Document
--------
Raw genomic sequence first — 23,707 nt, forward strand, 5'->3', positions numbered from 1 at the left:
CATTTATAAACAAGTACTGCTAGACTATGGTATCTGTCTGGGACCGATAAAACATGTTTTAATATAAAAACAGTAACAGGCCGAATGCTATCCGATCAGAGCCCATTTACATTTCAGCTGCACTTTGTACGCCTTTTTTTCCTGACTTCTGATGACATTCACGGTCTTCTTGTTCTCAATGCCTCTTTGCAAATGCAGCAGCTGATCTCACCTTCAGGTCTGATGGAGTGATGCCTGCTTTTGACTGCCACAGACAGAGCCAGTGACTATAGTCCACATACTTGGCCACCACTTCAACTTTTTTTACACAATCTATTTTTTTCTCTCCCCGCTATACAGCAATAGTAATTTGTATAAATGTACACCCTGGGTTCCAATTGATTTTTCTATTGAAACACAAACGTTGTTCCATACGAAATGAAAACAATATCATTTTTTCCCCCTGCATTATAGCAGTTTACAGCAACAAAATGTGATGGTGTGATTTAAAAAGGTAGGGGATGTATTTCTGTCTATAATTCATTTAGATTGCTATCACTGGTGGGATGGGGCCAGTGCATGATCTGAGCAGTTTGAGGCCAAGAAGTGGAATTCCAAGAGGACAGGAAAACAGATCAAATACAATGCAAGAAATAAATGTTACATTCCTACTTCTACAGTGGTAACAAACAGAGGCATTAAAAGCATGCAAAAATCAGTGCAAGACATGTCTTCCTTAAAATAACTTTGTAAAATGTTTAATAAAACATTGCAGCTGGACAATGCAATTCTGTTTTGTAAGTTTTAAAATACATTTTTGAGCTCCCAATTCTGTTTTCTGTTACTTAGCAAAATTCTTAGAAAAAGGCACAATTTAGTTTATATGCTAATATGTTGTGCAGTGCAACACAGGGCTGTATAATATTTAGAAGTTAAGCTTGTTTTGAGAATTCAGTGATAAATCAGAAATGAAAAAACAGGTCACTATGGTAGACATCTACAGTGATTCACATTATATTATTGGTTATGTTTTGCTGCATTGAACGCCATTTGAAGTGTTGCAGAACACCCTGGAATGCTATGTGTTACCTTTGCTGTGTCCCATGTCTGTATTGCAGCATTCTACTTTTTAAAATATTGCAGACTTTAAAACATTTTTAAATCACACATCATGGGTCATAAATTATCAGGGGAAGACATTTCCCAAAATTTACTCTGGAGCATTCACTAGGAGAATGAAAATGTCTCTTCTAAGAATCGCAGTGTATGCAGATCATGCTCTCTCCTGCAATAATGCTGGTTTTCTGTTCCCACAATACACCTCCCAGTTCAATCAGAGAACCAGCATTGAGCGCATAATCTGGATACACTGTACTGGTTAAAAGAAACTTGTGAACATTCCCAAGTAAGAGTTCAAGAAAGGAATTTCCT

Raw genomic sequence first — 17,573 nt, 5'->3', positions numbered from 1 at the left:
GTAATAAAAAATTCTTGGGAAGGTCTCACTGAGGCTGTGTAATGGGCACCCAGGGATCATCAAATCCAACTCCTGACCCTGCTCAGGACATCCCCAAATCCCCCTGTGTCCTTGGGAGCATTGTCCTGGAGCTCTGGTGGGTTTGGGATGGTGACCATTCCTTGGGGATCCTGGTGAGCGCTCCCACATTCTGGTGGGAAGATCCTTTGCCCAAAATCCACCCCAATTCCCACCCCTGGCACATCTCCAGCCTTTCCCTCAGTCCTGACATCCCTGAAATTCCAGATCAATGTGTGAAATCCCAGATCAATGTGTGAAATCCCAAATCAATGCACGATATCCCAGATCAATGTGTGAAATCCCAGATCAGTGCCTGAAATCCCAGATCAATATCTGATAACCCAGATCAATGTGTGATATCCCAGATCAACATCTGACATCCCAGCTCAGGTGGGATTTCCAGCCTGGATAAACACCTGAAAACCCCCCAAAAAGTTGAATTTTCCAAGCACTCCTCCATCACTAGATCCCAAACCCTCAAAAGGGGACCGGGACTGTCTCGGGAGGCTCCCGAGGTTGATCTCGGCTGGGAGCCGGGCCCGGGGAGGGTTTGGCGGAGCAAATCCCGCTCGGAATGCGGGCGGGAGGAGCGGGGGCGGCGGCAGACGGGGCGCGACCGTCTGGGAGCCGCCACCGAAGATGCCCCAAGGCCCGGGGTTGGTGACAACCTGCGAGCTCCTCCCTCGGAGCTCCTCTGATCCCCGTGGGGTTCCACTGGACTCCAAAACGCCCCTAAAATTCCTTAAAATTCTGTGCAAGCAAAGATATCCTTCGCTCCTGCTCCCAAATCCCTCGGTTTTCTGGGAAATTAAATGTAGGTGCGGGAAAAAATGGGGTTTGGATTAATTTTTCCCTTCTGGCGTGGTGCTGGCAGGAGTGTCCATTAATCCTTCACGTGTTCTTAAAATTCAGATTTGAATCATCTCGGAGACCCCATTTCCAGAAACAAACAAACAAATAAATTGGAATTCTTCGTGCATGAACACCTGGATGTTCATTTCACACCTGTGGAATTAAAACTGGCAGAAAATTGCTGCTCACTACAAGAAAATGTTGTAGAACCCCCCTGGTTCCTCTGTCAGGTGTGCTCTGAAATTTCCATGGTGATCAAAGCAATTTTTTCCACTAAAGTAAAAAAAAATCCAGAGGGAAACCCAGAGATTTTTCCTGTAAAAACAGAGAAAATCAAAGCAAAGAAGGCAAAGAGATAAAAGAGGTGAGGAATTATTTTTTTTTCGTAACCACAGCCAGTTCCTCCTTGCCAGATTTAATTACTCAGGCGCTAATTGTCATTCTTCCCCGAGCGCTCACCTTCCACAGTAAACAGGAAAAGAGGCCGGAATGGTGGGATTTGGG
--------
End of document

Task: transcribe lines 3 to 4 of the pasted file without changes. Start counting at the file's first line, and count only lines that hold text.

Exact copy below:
Raw genomic sequence first — 17,573 nt, 5'->3', positions numbered from 1 at the left:
GTAATAAAAAATTCTTGGGAAGGTCTCACTGAGGCTGTGTAATGGGCACCCAGGGATCATCAAATCCAACTCCTGACCCTGCTCAGGACATCCCCAAATCCCCCTGTGTCCTTGGGAGCATTGTCCTGGAGCTCTGGTGGGTTTGGGATGGTGACCATTCCTTGGGGATCCTGGTGAGCGCTCCCACATTCTGGTGGGAAGATCCTTTGCCCAAAATCCACCCCAATTCCCACCCCTGGCACATCTCCAGCCTTTCCCTCAGTCCTGACATCCCTGAAATTCCAGATCAATGTGTGAAATCCCAGATCAATGTGTGAAATCCCAAATCAATGCACGATATCCCAGATCAATGTGTGAAATCCCAGATCAGTGCCTGAAATCCCAGATCAATATCTGATAACCCAGATCAATGTGTGATATCCCAGATCAACATCTGACATCCCAGCTCAGGTGGGATTTCCAGCCTGGATAAACACCTGAAAACCCCCCAAAAAGTTGAATTTTCCAAGCACTCCTCCATCACTAGATCCCAAACCCTCAAAAGGGGACCGGGACTGTCTCGGGAGGCTCCCGAGGTTGATCTCGGCTGGGAGCCGGGCCCGGGGAGGGTTTGGCGGAGCAAATCCCGCTCGGAATGCGGGCGGGAGGAGCGGGGGCGGCGGCAGACGGGGCGCGACCGTCTGGGAGCCGCCACCGAAGATGCCCCAAGGCCCGGGGTTGGTGACAACCTGCGAGCTCCTCCCTCGGAGCTCCTCTGATCCCCGTGGGGTTCCACTGGACTCCAAAACGCCCCTAAAATTCCTTAAAATTCTGTGCAAGCAAAGATATCCTTCGCTCCTGCTCCCAAATCCCTCGGTTTTCTGGGAAATTAAATGTAGGTGCGGGAAAAAATGGGGTTTGGATTAATTTTTCCCTTCTGGCGTGGTGCTGGCAGGAGTGTCCATTAATCCTTCACGTGTTCTTAAAATTCAGATTTGAATCATCTCGGAGACCCCATTTCCAGAAACAAACAAACAAATAAATTGGAATTCTTCGTGCATGAACACCTGGATGTTCATTTCACACCTGTGGAATTAAAACTGGCAGAAAATTGCTGCTCACTACAAGAAAATGTTGTAGAACCCCCCTGGTTCCTCTGTCAGGTGTGCTCTGAAATTTCCATGGTGATCAAAGCAATTTTTTCCACTAAAGTAAAAAAAAATCCAGAGGGAAACCCAGAGATTTTTCCTGTAAAAACAGAGAAAATCAAAGCAAAGAAGGCAAAGAGATAAAAGAGGTGAGGAATTATTTTTTTTTCGTAACCACAGCCAGTTCCTCCTTGCCAGATTTAATTACTCAGGCGCTAATTGTCATTCTTCCCCGAGCGCTCACCTTCCACAGTAAACAGGAAAAGAGGCCGGAATGGTGGGATTTGGG